The majority of this album sounds like an artist trying everything they can to escape what they're known for, spreading their wings without a thought for the consequences.
Jack White isn’t an artist of whom there are no expectations. Pressing play on a solo work by such a man carries weight with it a certain; rusted guitars, impassioned howling, bomb-proof choruses and so on.
But whatever you think you know about the White Stripes/Dead Weather/Raconteurs creator, it’s only a shard of a greater whole. Indeed, Boarding House Reach is unlike anything that White has hitherto created, in nearly every sense of the word.
From the gender-oblique cover of our protagonists’ eyes staring from a woman’s’ face – looking more like a vaporwave EP than anything else – this new solo work is a step beyond. Opener ‘Connected By Love’ throbs into existence with a swollen synth pulse, joined by some incongruous gospel harmonies in its latter stages. It’s a little disjointed in its delivery and sounds a touch unsure of itself, but as the record segues into ‘Why Walk A Dog?’, Boarding House Reach starts to feel more than unusual. This is most likely a result of White’s creative method; recorded over three day periods with musicians previously unencountered, and with some vocal takes being improvised, its sketch-like nature starts to make more sense.
Making sense, however, doesn’t guarantee it’s good. ‘Ice Station Zebra’ has a grand, off-centre groove, sounding for all the world like Beck if he wasn’t so passive. ‘Over And Over And Over’ has more than a dusting of Rage Against The Machine‘s ‘Sleep Now In The Fire’ about it, with multiple listens even making the initially horrid chorus vocals an obtuse but welcome part. ‘Corporation’, however, is bad, and not because of the empty-hall vibe of the lyrics; the song simply doesn’t go anywhere. This is the case with a lot of Boarding House Reach, like the totally unnecessary ‘Abulia And Akrasia’, which is tawdry shtick at best. ‘Everything You’ve Ever Learned’ borders on the juvenile, its talk of questioning and burning things sounding like a pious teen’s bedroom proclamations.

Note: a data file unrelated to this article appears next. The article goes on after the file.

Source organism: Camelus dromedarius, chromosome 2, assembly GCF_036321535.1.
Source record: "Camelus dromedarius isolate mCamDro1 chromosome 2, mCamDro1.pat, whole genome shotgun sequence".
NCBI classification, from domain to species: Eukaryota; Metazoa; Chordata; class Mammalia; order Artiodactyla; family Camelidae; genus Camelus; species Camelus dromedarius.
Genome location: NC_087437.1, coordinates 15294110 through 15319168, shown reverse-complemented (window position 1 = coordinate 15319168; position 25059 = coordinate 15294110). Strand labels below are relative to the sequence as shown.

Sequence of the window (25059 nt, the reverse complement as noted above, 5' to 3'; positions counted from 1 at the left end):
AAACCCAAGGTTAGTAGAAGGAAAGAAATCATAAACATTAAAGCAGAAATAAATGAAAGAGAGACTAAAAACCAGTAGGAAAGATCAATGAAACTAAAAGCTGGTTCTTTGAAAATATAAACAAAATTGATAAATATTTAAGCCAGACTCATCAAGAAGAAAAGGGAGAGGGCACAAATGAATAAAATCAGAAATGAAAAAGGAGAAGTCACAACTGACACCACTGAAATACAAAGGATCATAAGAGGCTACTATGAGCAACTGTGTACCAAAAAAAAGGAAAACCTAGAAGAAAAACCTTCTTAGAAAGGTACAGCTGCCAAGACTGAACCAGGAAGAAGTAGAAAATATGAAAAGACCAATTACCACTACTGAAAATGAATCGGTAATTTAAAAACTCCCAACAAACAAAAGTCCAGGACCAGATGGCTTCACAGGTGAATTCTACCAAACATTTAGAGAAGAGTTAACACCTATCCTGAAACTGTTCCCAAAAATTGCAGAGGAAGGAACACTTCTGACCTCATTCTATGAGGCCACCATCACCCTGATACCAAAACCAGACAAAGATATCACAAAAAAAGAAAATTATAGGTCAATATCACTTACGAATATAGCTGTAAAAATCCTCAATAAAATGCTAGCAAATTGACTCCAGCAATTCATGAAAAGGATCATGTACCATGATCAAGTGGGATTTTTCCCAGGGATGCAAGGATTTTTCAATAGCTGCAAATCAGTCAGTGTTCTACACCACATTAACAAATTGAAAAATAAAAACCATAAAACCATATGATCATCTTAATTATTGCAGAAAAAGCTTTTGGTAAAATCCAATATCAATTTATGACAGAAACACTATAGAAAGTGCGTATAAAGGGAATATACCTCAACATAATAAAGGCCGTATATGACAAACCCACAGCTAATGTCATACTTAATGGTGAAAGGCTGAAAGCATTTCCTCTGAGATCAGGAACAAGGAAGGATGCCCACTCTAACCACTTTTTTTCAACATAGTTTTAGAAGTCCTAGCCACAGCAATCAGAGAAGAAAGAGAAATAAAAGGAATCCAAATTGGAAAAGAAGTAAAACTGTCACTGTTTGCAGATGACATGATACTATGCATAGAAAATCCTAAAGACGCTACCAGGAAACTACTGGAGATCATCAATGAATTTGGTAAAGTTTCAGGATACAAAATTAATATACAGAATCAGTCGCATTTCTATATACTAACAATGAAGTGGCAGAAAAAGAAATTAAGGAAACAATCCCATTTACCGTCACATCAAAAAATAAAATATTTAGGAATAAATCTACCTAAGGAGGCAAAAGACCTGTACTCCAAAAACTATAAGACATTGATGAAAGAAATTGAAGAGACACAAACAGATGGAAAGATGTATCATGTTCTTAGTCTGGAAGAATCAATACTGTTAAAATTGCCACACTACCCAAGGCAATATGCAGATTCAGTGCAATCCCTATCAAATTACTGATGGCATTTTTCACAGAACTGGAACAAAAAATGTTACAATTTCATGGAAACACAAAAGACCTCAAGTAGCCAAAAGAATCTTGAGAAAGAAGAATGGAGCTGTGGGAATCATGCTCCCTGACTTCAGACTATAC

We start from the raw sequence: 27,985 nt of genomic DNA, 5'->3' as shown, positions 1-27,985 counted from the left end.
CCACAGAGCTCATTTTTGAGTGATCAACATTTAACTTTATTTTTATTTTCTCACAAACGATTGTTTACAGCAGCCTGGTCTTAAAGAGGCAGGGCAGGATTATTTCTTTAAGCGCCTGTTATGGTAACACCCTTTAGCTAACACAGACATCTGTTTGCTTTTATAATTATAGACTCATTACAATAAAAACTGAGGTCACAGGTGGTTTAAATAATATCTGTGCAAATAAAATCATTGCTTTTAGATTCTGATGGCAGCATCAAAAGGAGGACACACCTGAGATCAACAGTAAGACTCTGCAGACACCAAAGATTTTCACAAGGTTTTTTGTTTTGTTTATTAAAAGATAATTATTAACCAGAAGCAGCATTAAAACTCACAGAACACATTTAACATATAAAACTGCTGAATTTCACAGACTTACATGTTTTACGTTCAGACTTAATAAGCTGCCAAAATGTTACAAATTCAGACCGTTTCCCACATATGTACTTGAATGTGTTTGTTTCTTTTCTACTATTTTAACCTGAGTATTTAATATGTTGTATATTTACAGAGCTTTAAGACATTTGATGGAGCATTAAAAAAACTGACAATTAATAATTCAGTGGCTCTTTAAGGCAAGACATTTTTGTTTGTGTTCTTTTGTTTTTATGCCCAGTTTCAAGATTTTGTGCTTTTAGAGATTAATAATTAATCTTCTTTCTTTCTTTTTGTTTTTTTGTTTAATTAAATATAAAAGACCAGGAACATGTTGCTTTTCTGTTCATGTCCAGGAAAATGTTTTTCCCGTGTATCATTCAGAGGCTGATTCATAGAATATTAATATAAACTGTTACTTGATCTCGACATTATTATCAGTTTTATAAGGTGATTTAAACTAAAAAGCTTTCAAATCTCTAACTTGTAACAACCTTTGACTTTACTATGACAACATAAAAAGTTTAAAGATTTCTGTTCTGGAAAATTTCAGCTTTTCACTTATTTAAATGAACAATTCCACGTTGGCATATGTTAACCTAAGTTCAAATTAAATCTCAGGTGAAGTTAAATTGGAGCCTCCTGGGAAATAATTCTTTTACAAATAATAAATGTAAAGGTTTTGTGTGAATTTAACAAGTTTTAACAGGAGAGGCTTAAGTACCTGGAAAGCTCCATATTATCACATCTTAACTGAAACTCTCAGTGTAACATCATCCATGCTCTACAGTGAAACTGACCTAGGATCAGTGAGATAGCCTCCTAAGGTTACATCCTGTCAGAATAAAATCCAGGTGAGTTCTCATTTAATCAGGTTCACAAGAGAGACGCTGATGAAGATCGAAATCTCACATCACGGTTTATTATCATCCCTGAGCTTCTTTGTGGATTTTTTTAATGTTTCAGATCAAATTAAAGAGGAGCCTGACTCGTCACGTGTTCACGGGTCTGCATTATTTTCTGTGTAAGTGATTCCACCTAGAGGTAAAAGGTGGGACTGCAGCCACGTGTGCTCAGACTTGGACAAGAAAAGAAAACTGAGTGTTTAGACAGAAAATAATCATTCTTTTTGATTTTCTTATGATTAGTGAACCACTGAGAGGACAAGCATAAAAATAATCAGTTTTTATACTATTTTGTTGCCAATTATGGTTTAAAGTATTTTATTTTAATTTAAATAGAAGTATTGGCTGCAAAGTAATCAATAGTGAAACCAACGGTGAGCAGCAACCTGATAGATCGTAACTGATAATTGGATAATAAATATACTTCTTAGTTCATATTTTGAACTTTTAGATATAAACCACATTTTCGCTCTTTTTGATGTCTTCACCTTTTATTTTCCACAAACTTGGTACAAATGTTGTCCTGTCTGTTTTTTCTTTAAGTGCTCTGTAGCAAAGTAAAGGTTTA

Luckily, ‘Boarding House Reach’ saves the righteous cuts for the end. The snakey ‘Respect Commander’ sounds infinitely more at ease, with some fabulously ’80s keyboard work happening prior to an excursion into the rougher turf, and some wickedly outre guitar from White. The odd ‘Ezmerleda Steals The Show’ tells a marvellously gentle tale before the disgraceful skronk of ‘Get In The Mind Shaft’ brings the weird funk. The last two songs, however, are heaving with a palpable reticence, as ‘What’s Done Is Done’s superbly ’90s vision of country unfurls into a wonderful hymn to resignation and the piano-led ‘Humoresque’ gracefully brings the album to a close.
This is a defiant example of a 6 out of 10. The majority of this album sounds like an artist trying everything they can to escape what they’re known for, spreading their wings without a thought for the consequences. Some of it’s pretty shaky, but the latter half has all the triumph of a foal standing at last. Deliberately out of his comfort zone and entering middle age, White has made a concerted effort not to repeat himself, and while this isn’t back-to-back killer material, the promise of the new worlds he’s set out to discover should make his next solo work an eye-opening experience.